client billI recently had the opportunity to hire legal services, as opposed to being a legal advisor. This was not my first time as a client, yet each such experience has given me a fresh insight into “client care”. In this case, the services I received were quite satisfactory, and the problem only arose once I received the bill. Despite the lawyers billing me on an hourly basis, the bill gave me no transparency into who had done what and for how long. (The bill merely stated: "for services rendered in connection with X".)

This was especially shocking in the light of what I had been taught about providing transparency in my client bills. As a young associate, it was drilled into me by the partner I then worked for how important it is to give clients a clear picture of what they are paying for (by providing a detailed invoice that chronologically "tells the story" about how the project is progressing). In fact, even before I began working for this partner, he gave me his standard memo about client care, detailing the way he expects his team members to treat his clients, which included protocols on how to record time, so that when bills were generated entries were consistent regardless of which lawyers were working on the project. For example:

  1. References to names should ideally include both first initial and surname. In the case of Henry Smith, everyone’s time entry for activities involving him must read “H. Smith”—thus avoiding the disarray of “H. Smith,” “Henry Smith,” “Mr. Smith,” “Henry,” or even “the client.”

  2. An entry should not merely read, “Drafting purchase agreement.” Instead it should be specific: “Amending purchase agreement on the basis of negotiations held the previous day, with specific consideration to the licensing rights granted back to XCo in the core technology used in the retained business.” Likewise, a telephone call entry should state precisely what was discussed. Any follow-up activity should then refer back to that telephone conversation: “Draft letter to J. Reed about [______] pursuant to discussion by telephone with H. Smith.”

  3. Should two lawyers work simultaneously on something, or if one lawyer reviews another lawyer's work, exactly how that adds value needs to be clarified with consistency by both lawyers. (Note: If the second lawyer's involvement doesn’t add value, it shouldn’t be billed.)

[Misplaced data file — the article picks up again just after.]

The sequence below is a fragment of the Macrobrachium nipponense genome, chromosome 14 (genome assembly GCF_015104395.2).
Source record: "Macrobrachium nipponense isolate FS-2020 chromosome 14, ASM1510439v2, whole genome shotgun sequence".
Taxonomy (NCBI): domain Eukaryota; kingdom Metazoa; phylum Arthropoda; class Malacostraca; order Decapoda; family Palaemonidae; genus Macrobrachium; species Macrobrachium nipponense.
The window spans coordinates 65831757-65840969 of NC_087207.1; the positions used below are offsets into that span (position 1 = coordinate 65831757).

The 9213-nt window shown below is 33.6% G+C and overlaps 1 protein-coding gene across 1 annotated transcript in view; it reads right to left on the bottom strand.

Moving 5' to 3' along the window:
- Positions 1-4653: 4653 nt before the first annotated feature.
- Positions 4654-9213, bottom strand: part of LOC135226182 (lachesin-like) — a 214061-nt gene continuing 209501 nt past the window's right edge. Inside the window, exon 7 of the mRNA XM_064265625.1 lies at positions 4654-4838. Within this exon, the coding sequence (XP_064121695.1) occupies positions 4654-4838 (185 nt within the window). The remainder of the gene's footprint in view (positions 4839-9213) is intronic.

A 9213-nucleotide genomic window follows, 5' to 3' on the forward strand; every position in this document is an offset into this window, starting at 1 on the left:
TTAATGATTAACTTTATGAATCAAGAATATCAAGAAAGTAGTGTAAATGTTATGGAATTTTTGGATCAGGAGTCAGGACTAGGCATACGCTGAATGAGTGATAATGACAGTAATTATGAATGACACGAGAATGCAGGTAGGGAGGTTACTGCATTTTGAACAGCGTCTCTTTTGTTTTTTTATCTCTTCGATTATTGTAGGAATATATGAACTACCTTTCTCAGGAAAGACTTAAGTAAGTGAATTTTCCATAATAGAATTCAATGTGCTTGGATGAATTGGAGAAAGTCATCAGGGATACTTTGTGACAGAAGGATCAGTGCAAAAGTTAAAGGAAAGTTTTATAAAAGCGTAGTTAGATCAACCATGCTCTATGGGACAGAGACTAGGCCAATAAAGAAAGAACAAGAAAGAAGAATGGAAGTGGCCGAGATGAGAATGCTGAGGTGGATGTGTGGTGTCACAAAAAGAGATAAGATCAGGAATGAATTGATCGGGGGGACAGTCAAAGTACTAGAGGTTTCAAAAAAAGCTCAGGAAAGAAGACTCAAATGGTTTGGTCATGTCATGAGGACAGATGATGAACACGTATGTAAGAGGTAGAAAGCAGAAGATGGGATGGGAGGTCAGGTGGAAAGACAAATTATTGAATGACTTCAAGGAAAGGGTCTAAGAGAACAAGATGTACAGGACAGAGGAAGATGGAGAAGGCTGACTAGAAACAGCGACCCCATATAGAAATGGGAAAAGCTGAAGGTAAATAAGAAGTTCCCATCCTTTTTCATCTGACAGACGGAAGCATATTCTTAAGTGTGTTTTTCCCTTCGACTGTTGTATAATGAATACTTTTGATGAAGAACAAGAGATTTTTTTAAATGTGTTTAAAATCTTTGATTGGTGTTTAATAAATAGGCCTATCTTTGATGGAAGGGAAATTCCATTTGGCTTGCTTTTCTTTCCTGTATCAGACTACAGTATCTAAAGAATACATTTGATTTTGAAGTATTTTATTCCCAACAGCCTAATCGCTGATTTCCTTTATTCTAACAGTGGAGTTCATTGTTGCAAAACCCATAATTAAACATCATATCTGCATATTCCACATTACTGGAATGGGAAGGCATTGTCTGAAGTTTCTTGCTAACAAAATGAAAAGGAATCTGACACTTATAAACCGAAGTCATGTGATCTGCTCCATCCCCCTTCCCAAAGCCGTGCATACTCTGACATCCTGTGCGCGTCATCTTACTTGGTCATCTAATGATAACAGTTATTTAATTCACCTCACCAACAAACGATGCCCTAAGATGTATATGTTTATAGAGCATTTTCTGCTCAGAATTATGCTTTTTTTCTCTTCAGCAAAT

When lawyers on a project all follow these billing "rules", everyone’s involvement and specific contributions are detailed day by day, so the invoice substantiates and justifies the fees, and clients can find no basis to question the validity of any aspect of the bill. Unfortunately, the firm billing me didn’t seem to be aware of such client care, which left me having no idea what I was paying for. Therefore, despite being satisfied with their services, such treatment made me determined never to use them again!

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Legal counsel are driving alternative billing structures

clockA survey of general counsel and chief legal officers completed by the The American Lawyer and the Association of Corporate Counsel shows that the legal profession is moving away from the concept of the billable hour—and that this change is not temporary, but for good.

No surprise however is that the survey results also show that in-house legal departments, not law firms, are leading this change. (In short, law firms are not offering this choice, but instead clients are demanding it.)

This is a classic example of law firms failing to take the initiative in collaborating with their clients, addressing their needs and really caring. When are firms going to become proactive, instead of merely reacting to the latest initiative from others?